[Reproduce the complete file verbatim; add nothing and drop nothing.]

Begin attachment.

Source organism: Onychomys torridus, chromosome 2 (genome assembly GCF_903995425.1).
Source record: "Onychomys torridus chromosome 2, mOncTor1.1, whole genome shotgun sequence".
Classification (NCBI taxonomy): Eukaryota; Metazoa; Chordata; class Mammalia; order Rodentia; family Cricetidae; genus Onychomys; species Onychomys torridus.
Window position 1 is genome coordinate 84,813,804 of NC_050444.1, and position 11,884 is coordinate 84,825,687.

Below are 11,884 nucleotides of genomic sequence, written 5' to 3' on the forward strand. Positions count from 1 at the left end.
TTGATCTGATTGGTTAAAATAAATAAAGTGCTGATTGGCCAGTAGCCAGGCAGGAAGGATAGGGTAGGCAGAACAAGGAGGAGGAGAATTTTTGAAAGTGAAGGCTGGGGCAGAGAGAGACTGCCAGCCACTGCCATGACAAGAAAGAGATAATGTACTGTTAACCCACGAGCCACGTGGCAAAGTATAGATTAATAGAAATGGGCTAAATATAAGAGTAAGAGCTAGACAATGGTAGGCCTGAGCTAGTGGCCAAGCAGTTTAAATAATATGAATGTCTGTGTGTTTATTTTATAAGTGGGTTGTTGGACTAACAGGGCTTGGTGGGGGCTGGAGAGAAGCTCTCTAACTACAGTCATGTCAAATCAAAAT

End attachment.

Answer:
Source organism: Onychomys torridus, chromosome 2 (genome assembly GCF_903995425.1).
Source record: "Onychomys torridus chromosome 2, mOncTor1.1, whole genome shotgun sequence".
Classification (NCBI taxonomy): Eukaryota; Metazoa; Chordata; class Mammalia; order Rodentia; family Cricetidae; genus Onychomys; species Onychomys torridus.
Window position 1 is genome coordinate 84,813,804 of NC_050444.1, and position 11,884 is coordinate 84,825,687.

Below are 11,884 nucleotides of genomic sequence, written 5' to 3' on the forward strand. Positions count from 1 at the left end.
TTGATCTGATTGGTTAAAATAAATAAAGTGCTGATTGGCCAGTAGCCAGGCAGGAAGGATAGGGTAGGCAGAACAAGGAGGAGGAGAATTTTTGAAAGTGAAGGCTGGGGCAGAGAGAGACTGCCAGCCACTGCCATGACAAGAAAGAGATAATGTACTGTTAACCCACGAGCCACGTGGCAAAGTATAGATTAATAGAAATGGGCTAAATATAAGAGTAAGAGCTAGACAATGGTAGGCCTGAGCTAGTGGCCAAGCAGTTTAAATAATATGAATGTCTGTGTGTTTATTTTATAAGTGGGTTGTTGGACTAACAGGGCTTGGTGGGGGCTGGAGAGAAGCTCTCTAACTACAGTCATGTCAAATCAAAAT